Yesterday, Google held its annual developer conference in San Francisco, California to showcase technical in-depth sessions focused on building web, mobile, and enterprise applications with Google and open sources.
Before you wonder why I’ve dedicated an entire article to just talk about emoji, know that out of the four key changes to Android in Android O, emoji was number 1 on the list.
One of the major announcements yesterday was the roll-out of Android O beta, the iterative update to Android Nougat. Of course, as expected in the change log, Google highlighted newly designed emoji as one of the major changes to Android. Back in 2013, when emoji support on Android was still nascent, we looked forward to hearing changes and advancements made in that regard during Google I/O events, to the ridicule of many iOS users.
#AndroidO brings a more fluid experience to your device. Here’s a first look at a few new features coming later this year. #io17 pic.twitter.com/TwKU0ftZFE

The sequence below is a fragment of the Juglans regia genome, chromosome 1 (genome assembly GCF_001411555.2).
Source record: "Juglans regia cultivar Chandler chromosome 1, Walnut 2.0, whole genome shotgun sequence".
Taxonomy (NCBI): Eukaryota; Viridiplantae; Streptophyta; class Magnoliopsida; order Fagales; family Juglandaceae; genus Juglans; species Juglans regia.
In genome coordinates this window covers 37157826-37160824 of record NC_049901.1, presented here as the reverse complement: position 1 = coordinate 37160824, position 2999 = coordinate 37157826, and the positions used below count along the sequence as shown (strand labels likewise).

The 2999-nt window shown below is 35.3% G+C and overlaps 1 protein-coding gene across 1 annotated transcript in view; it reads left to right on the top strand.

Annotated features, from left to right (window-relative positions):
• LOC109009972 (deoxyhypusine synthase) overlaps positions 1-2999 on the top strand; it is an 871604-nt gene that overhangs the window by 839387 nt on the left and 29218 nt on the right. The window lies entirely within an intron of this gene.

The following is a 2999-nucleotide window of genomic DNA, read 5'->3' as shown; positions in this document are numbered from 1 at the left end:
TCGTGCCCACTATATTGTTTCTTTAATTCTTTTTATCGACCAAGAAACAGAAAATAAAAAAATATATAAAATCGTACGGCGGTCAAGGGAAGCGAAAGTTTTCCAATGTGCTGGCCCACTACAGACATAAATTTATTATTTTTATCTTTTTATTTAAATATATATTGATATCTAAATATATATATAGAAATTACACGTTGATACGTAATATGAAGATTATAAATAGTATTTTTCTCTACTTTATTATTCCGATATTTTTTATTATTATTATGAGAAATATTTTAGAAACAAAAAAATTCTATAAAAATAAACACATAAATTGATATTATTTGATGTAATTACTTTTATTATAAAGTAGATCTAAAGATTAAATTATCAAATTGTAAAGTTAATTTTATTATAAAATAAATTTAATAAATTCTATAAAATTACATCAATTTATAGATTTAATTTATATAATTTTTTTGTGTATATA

— Android (@Android) May 17, 2017
Starting from Android 4.4 KitKat, Google introduced emoji support on Android, which to be honest, didn’t quite match up with what we had seen on iOS. Emoji faces were basically just yellow blobs. Year after year, emoji on Android kept getting visual refreshes. The yellow blobs that we came to love kept getting optimised year after year.
Yesterday was a sad day in the blob kingdom: Google retired our dear yellow blobs and completely redesigned EVERY SINGLE EMOJI. At first look, I didn’t quite like the new design scheme. The colour scheme of the new emoji seem all over the place and they looked quite unpolished to say the least. But as I kept using the new emoji, I noticed they looked more realistic and closer to what we have on WhatsApp and iOS.
Looking at the new emoji with a keener eye, I feel Google should have ditched the borders around the redesigned emoji. Perhaps that would have made it lighter and easier on the eye. Also, Google seems to have capitalized on the removal of old Android conventions, such as ban on the colors pink or red, and starts anew with a tonal stroke around each emoji and gradients.
But what can we do? Emoji 5.0 is here to stay — until the next redesign. Hopefully, it’ll grow on me soon.